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September 2013 Exclusive Story

IT Leaders Embrace Challenging Transformation In Upstream Operations

By Jonathan Zanger and Gerry Swift

HOUSTON–The pace of change continues to accelerate in the oil and gas exploration, drilling and production industry as a result of factors such as unconventional resources and drilling methods, globalization, market volatility, and mergers and acquisitions. Innovative information technology solutions are vital for enabling change in the increasingly competitive upstream oil and gas environment. But, as the business challenges grow more complex, so do the trade-offs between IT efficiency and effectiveness.

Traditionally, IT in the exploration, drilling and production industry has focused on reliability and customer service, while taking guidance on innovation and new capabilities from the business. Engineers and drillers engage IT to define the road map of new capabilities and services for managing operations. IT is tasked with identifying and delivering the best-fit, market-ready technologies and solutions with as little risk as possible.

While this model has succeeded in the past, increasing industry complexity has resulted in new IT challenges. Acquisition, mergers, and joint ventures have driven growth in the upstream industry. Each new asset team comes with unique processes and workflows throughout the value chain–from prospect to production. With the objective of quickly reacting to business needs, many oil and gas companies find themselves managing multiple, fragmented point solutions.

Research shows that IT priorities are shifting in the exploration, drilling and production sectors, and leaders are responding with new organizational models, differentiated services, and innovative technologies.

What types of transformation are taking place in upstream oil and gas IT, and how are chief information officer organizations embracing the changes?

Upstream IT Analysis

In late 2012, IT leaders within a select group of peer oil and gas companies were engaged in an effort to identify commonalities, differences and trends driving the direction of IT for upstream oil and gas. Initially, the group collected quantitative and qualitative IT profiles to establish an operating base line for the participating companies. The data were analyzed to focus on key themes and topics for deeper investigation. In all, leaders from seven exploration, drilling and production IT groups were engaged in a dialogue to understand how these organizations managed business needs and created value.

To be considered for participation, companies had to operate as independents with globally distributed assets and produce at least 100 million barrels of oil equivalent annually.

The findings suggest several overriding themes are guiding IT management decision-making within oil and gas companies:

  • Increasingly complex production environments are driving the need to improve access to real-time data and analytics across the value chain.
  • The definition of customer satisfaction has evolved from high-touch and reliability to improved data management, flexibility, scalability and alignment with strategic goals around productivity, compliance and risk.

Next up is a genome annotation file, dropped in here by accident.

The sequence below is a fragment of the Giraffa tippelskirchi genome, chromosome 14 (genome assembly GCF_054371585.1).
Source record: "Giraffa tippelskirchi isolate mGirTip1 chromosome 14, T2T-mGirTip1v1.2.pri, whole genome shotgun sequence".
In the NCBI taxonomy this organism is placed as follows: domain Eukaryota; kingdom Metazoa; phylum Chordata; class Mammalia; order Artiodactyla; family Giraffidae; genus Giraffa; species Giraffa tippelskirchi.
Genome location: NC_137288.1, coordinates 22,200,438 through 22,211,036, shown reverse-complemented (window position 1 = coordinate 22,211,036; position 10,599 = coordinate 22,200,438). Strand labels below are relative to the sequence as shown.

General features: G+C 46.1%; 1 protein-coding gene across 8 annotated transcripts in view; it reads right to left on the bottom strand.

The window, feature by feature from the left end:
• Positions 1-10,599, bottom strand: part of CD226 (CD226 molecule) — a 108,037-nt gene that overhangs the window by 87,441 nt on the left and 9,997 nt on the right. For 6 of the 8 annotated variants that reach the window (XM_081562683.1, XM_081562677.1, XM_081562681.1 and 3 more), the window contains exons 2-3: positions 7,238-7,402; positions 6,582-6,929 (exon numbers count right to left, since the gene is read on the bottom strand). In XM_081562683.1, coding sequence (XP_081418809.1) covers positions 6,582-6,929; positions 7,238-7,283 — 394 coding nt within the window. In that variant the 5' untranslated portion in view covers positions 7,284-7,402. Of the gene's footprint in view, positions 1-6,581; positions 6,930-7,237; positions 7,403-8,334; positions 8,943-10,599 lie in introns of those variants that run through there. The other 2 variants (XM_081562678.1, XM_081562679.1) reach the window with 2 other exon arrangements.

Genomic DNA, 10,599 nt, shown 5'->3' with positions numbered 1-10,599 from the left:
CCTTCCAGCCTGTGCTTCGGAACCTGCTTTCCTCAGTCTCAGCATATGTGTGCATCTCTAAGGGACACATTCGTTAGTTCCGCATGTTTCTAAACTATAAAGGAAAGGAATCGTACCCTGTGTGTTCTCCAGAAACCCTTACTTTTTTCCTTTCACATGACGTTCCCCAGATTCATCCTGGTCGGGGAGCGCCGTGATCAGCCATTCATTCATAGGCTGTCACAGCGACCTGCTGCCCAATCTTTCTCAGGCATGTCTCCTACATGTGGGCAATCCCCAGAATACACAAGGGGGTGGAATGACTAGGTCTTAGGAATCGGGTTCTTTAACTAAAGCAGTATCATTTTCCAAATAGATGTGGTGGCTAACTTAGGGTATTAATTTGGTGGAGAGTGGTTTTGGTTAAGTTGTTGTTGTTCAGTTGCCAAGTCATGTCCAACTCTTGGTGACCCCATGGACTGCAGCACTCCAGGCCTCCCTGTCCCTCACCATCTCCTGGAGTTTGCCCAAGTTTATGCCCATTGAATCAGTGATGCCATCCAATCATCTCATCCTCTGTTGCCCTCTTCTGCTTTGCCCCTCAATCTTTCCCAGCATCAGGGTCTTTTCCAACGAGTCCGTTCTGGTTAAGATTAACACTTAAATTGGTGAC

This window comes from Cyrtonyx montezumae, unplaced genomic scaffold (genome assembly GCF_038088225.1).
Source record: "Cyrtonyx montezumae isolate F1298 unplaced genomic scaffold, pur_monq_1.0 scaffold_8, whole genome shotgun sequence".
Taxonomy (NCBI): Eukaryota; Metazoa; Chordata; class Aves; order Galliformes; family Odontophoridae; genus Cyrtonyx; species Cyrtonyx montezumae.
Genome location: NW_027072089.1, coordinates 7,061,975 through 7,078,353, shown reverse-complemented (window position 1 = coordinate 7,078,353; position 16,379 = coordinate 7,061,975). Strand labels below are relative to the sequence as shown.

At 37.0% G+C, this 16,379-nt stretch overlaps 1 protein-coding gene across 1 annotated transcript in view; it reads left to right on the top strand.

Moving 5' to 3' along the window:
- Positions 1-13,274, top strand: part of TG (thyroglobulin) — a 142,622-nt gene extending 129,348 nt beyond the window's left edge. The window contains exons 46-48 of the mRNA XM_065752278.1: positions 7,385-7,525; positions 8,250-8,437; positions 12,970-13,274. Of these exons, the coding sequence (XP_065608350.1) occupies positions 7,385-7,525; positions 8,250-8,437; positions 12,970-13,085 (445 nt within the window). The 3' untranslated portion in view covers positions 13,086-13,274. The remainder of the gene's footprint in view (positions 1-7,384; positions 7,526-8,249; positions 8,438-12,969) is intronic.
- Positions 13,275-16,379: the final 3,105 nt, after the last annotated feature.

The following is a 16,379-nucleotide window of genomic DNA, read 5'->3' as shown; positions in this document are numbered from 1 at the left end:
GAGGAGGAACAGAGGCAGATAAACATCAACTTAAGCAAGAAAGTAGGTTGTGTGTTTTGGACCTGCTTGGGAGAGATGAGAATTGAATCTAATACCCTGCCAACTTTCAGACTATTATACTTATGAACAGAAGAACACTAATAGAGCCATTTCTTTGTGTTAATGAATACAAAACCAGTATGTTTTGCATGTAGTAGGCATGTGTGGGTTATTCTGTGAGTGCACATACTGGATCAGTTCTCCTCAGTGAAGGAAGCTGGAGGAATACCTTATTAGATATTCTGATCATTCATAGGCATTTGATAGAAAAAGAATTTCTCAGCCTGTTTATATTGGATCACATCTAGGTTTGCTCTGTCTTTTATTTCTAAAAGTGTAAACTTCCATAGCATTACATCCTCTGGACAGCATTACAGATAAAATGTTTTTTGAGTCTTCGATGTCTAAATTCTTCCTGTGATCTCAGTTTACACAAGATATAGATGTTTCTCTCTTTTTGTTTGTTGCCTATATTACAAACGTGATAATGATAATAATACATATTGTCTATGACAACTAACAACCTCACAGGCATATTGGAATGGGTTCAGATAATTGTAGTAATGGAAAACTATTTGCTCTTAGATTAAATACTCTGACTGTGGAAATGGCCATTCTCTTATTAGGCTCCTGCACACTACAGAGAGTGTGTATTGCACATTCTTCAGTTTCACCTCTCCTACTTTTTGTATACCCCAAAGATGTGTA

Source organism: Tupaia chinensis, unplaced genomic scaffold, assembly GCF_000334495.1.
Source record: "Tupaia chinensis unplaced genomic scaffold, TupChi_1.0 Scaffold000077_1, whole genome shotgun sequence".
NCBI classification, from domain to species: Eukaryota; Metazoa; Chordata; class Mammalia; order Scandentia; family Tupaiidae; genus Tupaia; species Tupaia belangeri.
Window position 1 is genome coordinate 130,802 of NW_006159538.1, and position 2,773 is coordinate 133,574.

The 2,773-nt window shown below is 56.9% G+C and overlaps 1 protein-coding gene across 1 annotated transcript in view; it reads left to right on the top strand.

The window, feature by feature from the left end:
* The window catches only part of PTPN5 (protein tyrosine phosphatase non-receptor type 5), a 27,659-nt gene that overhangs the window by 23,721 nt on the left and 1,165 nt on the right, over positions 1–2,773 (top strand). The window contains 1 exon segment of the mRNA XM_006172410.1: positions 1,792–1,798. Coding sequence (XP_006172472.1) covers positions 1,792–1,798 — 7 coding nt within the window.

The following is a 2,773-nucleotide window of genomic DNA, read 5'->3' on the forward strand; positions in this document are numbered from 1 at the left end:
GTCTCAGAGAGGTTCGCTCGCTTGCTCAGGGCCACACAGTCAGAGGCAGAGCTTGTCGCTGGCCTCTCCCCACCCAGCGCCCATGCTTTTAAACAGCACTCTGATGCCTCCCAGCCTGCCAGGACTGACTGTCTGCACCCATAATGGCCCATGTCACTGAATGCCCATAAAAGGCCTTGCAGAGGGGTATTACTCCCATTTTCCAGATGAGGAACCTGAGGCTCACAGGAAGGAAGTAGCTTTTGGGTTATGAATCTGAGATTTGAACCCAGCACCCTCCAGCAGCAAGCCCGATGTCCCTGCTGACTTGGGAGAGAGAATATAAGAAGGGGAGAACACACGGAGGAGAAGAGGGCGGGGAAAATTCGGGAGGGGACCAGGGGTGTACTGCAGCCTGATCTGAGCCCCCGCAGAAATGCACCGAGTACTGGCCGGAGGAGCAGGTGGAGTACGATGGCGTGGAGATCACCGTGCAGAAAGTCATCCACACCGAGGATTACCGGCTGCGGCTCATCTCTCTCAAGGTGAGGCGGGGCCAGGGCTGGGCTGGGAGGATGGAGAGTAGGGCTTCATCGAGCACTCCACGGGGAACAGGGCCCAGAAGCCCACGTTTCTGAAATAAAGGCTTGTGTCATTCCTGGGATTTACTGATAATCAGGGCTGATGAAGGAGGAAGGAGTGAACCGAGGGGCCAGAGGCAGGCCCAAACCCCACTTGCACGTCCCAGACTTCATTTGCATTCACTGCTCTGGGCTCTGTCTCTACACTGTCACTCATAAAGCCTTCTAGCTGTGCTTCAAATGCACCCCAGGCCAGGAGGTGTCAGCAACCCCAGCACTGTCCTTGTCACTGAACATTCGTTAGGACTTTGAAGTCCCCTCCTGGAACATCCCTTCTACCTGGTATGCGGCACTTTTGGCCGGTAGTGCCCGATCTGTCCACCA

• IT innovation in the E&P environment is not about bleeding-edge technology. It is about adapting proven solutions to support the unique business process requirements of the asset teams.
  • CIOs are transforming their operating models to keep pace with changing needs by offering higher customer focus, greater flexibility, and faster turnaround.

Data Versus Information

The upstream industry has undergone a dramatic transformation in the past decade, both in terms of the complexity of value chain processes and the scope of operations. Unconventional resource plays and nontraditional technological methods (high-precision horizontal drilling, multistage hydraulic fracturing, narrower oil- and gas-bearing strata, deep water, and extreme weather conditions) have escalated process complexity and the requirements for supporting data and automation.

Over this same period, leaders in the exploration, drilling and production space have pursued new assets aggressively through acquisition and joint ventures. Each asset group relies on unique IT-enabled capabilities to increase proven reserves and production.

The result is that IT groups have been tasked with supporting a radically altered business model, addressing distinct needs at the asset team and business unit levels, as well as providing the means to collectively manage finances, risk and compliance at the enterprise level.

In response to the changing business models, IT leaders have pursued several types of initiatives:

  • Corporate dashboard capabilities evaluate performance across a portfolio of diverse assets, and link corporate strategy and financial planning to actual exploration and production outcomes.
  • Exploration-analytics systems track geological, reserve and production data to rank prospects and exploration assets. These systems often integrate advanced decision support capabilities to analyze investment scenarios, risks and valuation.
  • Asset portfolio management systems track performance of existing assets and evaluate new acquisition or divestiture opportunities. These systems also may support workflow management around developing a business case for investment, as well as support for transactional activities such as due diligence.
  • Production operation systems optimize operations, maintenance and production by automating workflows and reporting with advanced analytics and data drill-down capabilities.

Collectively, these types of initiatives demonstrate a clear trend toward improved data management and creating new classes of information that directly benefit operations.

Customer Satisfaction

It should come as no surprise that the new demands on upstream IT are linked closely to changing customer expectations. Exploration, drilling and production leaders cite managing customer satisfaction and expectations as one of their primary objectives.

Companies are emphasizing responding to customer needs–a more reactive approach–even if meeting those needs does not necessarily align with other IT operational objectives, such as standardization, cost efficiency and lower complexity.

However, the definition of customer satisfaction has shifted to reflect the changing business drivers.

The traditional objectives of customer satisfaction focused on meeting business commitments, providing best-in-class customer focus, being the facilitator or overseer, and providing customers with technology-related advice. The new objectives of customer satisfaction are about connecting users with the right data, improving productivity and flexibility in operations (e.g., mobility and cloud computing), and providing meaningful and timely analytics to support decision making.

Although IT business objectives may be shifting from operational excellence to adding business value, IT spending patterns suggest a gap persists in business needs versus IT expenditures.